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Lateral view of a Female Hexagenia limbata (Ephemeridae) (Hex) Mayfly Dun from the Namekagon River in Wisconsin
Hex Mayflies
Hexagenia limbata

The famous nocturnal Hex hatch of the Midwest (and a few other lucky locations) stirs to the surface mythically large brown trout that only touch streamers for the rest of the year.

Dorsal view of a Pycnopsyche guttifera (Limnephilidae) (Great Autumn Brown Sedge) Caddisfly Larva from the Yakima River in Washington
This specimen appears to be of the same species as this one collected in the same spot two months earlier. The identification of both is tentative. This one suffered some physical damage before being photographed, too, so the colors aren't totally natural. I was mostly photographing it to test out some new camera setting idea, which worked really well for a couple of closeups.
27" brown trout, my largest ever. It was the sub-dominant fish in its pool. After this, I hooked the bigger one, but I couldn't land it.
Troutnut is a project started in 2003 by salmonid ecologist Jason "Troutnut" Neuswanger to help anglers and fly tyers unabashedly embrace the entomological side of the sport. Learn more about Troutnut or support the project for an enhanced experience here.

Updates from August 23, 2004

Updates from August 23, 2004

Photos by Troutnut from the Beaverkill River and the West Branch of the Delaware River in New York

This 15" brown trout took a small emergent sparkle pupa on a large Catskill river.
Here's an underwater post-release picture of a 15" brown trout I caught in a clear Catskill river.
This is one of the most famous trout streams in the country.

From the West Branch of the Delaware River in New York
The Beaverkill River in New York
Here's the most famous pool in the world. I was shocked that the fishing was so good--I had expected such a legendary place to be overfished. While it certainly sees a lot of pressure, it's still possible to have the whole 300-yard pool to yourself once in a while, and in the fall it doesn't get anywhere close to the combat fishing it sees during the major hatch seasons. It supports a terrific population of the most picky free-rising trout I've ever seen.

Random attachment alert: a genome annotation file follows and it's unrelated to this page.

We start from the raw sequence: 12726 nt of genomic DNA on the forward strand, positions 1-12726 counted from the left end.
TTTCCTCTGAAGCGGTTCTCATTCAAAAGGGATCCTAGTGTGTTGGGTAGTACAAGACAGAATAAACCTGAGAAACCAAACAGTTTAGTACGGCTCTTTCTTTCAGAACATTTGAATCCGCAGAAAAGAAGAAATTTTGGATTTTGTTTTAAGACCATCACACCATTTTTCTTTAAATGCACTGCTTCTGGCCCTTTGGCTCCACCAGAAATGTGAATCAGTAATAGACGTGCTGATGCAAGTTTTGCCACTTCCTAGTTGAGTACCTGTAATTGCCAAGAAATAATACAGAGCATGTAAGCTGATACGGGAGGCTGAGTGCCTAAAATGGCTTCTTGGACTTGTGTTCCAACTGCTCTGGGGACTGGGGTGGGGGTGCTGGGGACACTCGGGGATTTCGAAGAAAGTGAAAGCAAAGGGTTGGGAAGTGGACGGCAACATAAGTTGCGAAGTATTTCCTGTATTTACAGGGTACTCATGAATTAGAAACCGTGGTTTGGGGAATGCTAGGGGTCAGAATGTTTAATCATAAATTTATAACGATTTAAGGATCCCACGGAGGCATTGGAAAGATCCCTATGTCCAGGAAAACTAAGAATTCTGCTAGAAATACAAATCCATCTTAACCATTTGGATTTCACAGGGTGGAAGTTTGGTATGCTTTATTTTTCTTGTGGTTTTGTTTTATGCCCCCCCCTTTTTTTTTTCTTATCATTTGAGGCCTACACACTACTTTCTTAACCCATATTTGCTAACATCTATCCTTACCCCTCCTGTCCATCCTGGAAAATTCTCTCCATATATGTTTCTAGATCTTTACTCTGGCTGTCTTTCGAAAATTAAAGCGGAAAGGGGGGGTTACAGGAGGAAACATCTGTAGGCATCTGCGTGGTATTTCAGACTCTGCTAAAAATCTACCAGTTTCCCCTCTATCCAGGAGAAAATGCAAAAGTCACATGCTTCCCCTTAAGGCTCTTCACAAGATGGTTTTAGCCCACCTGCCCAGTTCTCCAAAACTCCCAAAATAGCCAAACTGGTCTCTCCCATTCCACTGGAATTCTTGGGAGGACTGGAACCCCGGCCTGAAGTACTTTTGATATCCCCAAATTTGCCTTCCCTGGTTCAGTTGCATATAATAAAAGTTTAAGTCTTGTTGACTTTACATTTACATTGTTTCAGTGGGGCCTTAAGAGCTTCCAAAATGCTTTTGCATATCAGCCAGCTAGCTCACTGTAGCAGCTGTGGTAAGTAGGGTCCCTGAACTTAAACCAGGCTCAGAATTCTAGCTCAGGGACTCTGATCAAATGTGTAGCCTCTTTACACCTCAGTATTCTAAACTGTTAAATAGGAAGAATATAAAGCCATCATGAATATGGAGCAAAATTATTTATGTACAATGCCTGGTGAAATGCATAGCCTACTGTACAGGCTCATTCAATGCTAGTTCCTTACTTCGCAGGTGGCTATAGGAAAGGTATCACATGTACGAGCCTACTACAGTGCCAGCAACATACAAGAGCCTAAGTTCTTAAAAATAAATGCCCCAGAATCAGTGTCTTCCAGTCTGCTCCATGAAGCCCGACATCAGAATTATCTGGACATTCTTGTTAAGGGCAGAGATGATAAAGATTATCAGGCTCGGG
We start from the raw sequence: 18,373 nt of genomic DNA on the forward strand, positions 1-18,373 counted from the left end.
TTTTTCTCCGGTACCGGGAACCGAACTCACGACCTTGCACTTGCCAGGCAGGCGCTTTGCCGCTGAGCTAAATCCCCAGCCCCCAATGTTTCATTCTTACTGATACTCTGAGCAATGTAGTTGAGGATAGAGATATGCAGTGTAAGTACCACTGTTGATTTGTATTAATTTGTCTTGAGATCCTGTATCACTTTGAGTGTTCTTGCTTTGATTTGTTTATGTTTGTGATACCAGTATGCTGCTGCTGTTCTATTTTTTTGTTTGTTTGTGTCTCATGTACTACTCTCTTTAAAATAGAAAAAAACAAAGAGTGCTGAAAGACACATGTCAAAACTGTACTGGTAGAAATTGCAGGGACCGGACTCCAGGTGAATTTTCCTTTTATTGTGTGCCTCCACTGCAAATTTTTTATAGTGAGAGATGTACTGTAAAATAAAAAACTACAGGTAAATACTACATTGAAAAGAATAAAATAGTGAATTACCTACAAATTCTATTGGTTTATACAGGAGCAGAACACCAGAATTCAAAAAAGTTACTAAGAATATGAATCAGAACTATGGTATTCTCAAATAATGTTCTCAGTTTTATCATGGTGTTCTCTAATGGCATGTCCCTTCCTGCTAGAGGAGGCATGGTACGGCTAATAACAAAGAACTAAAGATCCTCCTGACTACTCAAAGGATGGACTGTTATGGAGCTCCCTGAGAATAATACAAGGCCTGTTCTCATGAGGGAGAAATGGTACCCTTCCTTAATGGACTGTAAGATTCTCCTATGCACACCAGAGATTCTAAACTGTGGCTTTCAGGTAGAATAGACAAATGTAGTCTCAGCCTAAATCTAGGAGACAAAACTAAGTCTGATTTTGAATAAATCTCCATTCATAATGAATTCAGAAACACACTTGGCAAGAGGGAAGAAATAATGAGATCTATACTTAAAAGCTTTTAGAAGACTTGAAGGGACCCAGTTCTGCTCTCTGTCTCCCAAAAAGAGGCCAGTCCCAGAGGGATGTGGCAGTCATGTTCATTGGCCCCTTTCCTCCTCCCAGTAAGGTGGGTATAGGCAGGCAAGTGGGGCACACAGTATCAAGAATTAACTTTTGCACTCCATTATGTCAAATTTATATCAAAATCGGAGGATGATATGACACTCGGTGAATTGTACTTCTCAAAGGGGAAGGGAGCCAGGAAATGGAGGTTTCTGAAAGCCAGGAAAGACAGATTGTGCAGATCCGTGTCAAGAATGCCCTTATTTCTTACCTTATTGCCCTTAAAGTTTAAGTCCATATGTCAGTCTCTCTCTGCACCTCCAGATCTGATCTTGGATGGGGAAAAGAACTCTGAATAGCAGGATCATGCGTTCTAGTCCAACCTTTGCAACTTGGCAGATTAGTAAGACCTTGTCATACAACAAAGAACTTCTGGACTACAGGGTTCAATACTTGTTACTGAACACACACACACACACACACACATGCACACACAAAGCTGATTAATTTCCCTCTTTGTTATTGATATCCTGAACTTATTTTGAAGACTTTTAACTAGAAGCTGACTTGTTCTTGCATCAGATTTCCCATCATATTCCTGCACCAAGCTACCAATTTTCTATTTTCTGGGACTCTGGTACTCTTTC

From the Beaverkill River in New York
The Beaverkill River in New York
The West Branch of the Delaware River in New York
A beautiful deep current tongue runs along a manmade wall on a famous Catskill river.

From the Beaverkill River in New York
The Beaverkill River in New York
The Beaverkill River in New York
The Beaverkill River in New York

On-stream insect photos by Troutnut from the Beaverkill River in New York

Here are the empty nymphal cases of Isonychia bicolor mayflies which hatched in early fall in the Catskills by crawling out onto a rock.

From the Beaverkill River in New York

Closeup insects by Troutnut from the Beaverkill River and Miscellaneous New York in New York

Ruler view of a Female Isonychia bicolor (Isonychiidae) (Mahogany Dun) Mayfly Dun from the Beaverkill River in New York The smallest ruler marks are 1/16".
Ruler view of a Male Ephemerellidae (Hendricksons, Sulphurs, PMDs, BWOs) Mayfly Dun from unknown in New York The smallest ruler marks are 1/16".

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